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Illinois' unemployment rate fell to 8.7 percent in April, improving for the 15th consecutive month on the strength of new jobs in manufacturing and trade, transport and utilities, state labor officials said Thursday.
The Illinois Department of Employment Security called the new figures encouraging but warned that they aren't a definitive sign that Illinois' economy has finally turned a corner. A Federal Reserve economist, though, said increases in manufacturing job were a reflection of a relatively healthy Midwestern recovery from the recent recessions.
The April rate was down one-tenth of a percentage point from March and is the lowest state jobless rate since February 2009, when it was 8.6 percent. The national unemployment rate for April rose .2 percent to 9 percent
"Long-term trends show our economy continues to steadily improve," Department of Employment Security acting Director Theresa P. Larkin said. "But no recovery is marked by a straight upward line. Even with a growing recovery, slight up-and-down movement in the unemployment rate and job creation is to be expected."
Illinois added 9,900 jobs in April but there still were 575,300 Illinoisans without jobs.
Illinois' trade, transportation and utilities companies -- the largest employer in the state at 1.14 million jobs -- added 4,700 jobs in the month, more than any other sector. Manufacturers added 4,200 jobs and construction added 1,700 jobs.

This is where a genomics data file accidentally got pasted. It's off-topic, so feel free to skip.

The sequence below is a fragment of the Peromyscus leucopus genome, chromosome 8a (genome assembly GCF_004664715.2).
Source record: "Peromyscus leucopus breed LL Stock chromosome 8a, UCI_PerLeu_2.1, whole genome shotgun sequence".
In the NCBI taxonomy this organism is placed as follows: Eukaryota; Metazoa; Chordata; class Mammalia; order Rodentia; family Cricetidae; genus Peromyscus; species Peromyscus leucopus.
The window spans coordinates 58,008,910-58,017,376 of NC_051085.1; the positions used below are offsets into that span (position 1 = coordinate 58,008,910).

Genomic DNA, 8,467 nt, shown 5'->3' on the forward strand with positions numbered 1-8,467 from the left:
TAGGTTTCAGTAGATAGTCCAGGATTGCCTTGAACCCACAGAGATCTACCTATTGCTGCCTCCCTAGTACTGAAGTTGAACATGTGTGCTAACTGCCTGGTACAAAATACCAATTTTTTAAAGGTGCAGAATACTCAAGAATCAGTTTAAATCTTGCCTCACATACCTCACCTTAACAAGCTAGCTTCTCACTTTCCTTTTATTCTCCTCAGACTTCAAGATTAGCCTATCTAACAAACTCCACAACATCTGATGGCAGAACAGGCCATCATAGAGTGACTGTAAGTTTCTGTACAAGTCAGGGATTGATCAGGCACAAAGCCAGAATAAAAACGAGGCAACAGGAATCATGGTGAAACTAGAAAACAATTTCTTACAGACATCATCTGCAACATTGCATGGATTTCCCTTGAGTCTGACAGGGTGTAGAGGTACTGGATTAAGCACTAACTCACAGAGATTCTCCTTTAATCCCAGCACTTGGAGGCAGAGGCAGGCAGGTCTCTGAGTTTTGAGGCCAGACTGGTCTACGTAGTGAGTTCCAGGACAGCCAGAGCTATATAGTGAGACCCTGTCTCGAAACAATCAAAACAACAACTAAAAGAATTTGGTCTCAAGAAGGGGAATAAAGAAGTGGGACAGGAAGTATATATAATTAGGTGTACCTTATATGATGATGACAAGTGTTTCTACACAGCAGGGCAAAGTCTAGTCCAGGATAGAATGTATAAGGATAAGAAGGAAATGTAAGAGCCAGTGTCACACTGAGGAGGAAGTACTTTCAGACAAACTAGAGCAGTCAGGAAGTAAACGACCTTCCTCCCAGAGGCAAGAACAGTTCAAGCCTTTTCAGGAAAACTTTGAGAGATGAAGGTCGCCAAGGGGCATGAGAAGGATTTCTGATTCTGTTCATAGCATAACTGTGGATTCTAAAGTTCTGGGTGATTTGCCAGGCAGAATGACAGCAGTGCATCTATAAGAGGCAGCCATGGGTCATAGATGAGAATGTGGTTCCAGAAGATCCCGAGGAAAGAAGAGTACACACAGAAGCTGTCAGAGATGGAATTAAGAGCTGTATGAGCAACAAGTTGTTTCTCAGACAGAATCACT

Linked growth in manufacturing and trade, transportation and utilities -- firms that in many cases provide services to manufacturers -- has been boosted across the Midwest by several factors, among them high crop prices that lead farmers to buy heavy equipment made by Illinois-based companies like Caterpillar Inc. and Deere & Co., said William Testa, a Chicago-based economist with the Federal Reserve.
"The second factor for the Midwest is the global economy recovered (from the recession) before the U.S.," he said. "South America and Asia recovered first, so the exports have been growing robustly."
Peoria-based Caterpillar announced Thursday that its April sales were up 66 percent over a year ago, a figure Chief Financial Officer Edward Rapp attributed in in large part to demand in the developing world. Moline-based Deere said Wednesday that its profit in the quarter that included April was up 65 percent because of demand for agricultural equipment.
Illinois construction businesses also added 1,700 jobs in April and government jobs -- the largest group of jobs in Illinois at 853,000 -- increased by 3,400.
State economists aren't yet sure why those industries added jobs or where, Department of Employment Security spokesman Greg Rivara said. They suspect the government jobs are at the local level.
Employment in the state's information-related firms fell in April by 1,600 jobs and professional and business services companies shed 1,400 positions.
Some of the jobs lost by business services firms, Testa said, could be temporary workers who had been working in manufacturing and were hired by those industrial firms. In that case their jobs would shift from the former category to the latter.
Many manufacturers have used temp workers as the economy picked up over the past 12-14 months, Rivara said.
"They don't have enough resources onhand to meet that increase (in demand)," he said. "They're not yet confident enough to hire full time so they look into the temporary labor pool."
State economists aren't yet clear if extensive flooding in southern Illinois significantly affected employment in April, he said.
Data released Thursday does not include information on employment at the county or metro areas. That information will be released next Thursday.
David Mercer can be reached at http://twitter.com/(hash)!/DavidMercerAP